Response to news that South Africa, and Southern Africa, now has a dedicated LGBT video-on-demand (VOD) service has been “overwhelming”.

By Glenda Nevill

PrideTV promises to tell “the stories of Africa’s lesbian, gay, bisexual and transgender community”, says Alicia Antill, marketing manager, while LGBT content is generated in and around South Africa, it isn’t prolific. “The content produced in Africa consists mainly of documentaries and support of the community for example, ‘coming out’. Local content is good, but is more serious and factual. The main content on the channel is lifestyle/romance, comedy, drama and thrillers coupled with groundbreaking documentaries.”

This means a fair amount of content has to be sourced abroad while Pride TV puts in place its “big plans” for the future, which includes presenting more local content such as talks shows and live broadcasts. In fact, PrideTV has called for producers and filmmakers to get in touch if they have ideas.

Over 200 content titles from all over the world and across all genres “from classic and edgy to new and heart-warming” have been sourced so far. “There are comedies, sexy college boy thrillers, horrors, love stories, gripping dramas and doccies about LGBT issues and personalities. Around 65% of the content is gay male focused and 35% deals with lesbian and transgender themes,” PrideTV said in its launch release.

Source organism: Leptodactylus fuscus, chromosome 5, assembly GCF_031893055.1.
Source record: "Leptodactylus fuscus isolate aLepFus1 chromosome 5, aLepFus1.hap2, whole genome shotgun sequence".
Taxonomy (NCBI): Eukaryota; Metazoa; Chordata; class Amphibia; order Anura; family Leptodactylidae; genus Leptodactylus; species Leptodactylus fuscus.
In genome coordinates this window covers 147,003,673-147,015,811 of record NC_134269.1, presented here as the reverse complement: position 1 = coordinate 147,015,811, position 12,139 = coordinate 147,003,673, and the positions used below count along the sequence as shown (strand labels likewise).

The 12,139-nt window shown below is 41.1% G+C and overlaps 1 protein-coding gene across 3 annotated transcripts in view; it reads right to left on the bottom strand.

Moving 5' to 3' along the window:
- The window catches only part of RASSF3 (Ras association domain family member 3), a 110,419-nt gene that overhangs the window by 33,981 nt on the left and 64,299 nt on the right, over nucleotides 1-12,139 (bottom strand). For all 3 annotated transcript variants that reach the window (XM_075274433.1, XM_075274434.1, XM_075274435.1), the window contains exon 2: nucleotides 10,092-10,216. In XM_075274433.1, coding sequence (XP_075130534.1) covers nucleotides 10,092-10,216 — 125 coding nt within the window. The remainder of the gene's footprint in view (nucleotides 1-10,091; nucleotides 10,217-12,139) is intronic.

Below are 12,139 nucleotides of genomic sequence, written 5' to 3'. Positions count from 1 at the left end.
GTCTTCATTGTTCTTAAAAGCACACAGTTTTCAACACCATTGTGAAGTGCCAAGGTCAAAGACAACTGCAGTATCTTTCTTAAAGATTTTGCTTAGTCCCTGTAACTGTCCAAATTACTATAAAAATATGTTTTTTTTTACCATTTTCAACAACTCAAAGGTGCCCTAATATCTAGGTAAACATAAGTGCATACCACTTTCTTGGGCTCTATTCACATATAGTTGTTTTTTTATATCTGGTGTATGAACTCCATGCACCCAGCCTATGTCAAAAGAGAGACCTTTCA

Antill says PrideTV aims to reverse the trend restricting access to LGBT themes by South African and African broadcasters. The platform would circumvent the homophobic attitude of many African countries and thus, the broadcasters.

“There is a big demand pan-African and there is currently no restriction or blocking of content on the web and as we are a digital online service, viewers can access PrideTV channel at their own discretion and privately,” says Antill.

PrideTV costs R79 a month (or R790 for 12 months – two months free). You’ll then be able to watch as many of the movies, documentaries and series as you want, any time, night or day.

“We know that LGBT people are early adopters of technology so we’re confident that they will join the online streaming revolution. The best part is that we can reach anyone in Sub-Saharan Africa,” Antill says.

She says PrideTV acknowledges that South Africa and the rest of the continent are only now beginning to access more affordable broadband and so the service has been planned to accommodate all kinds of technology users.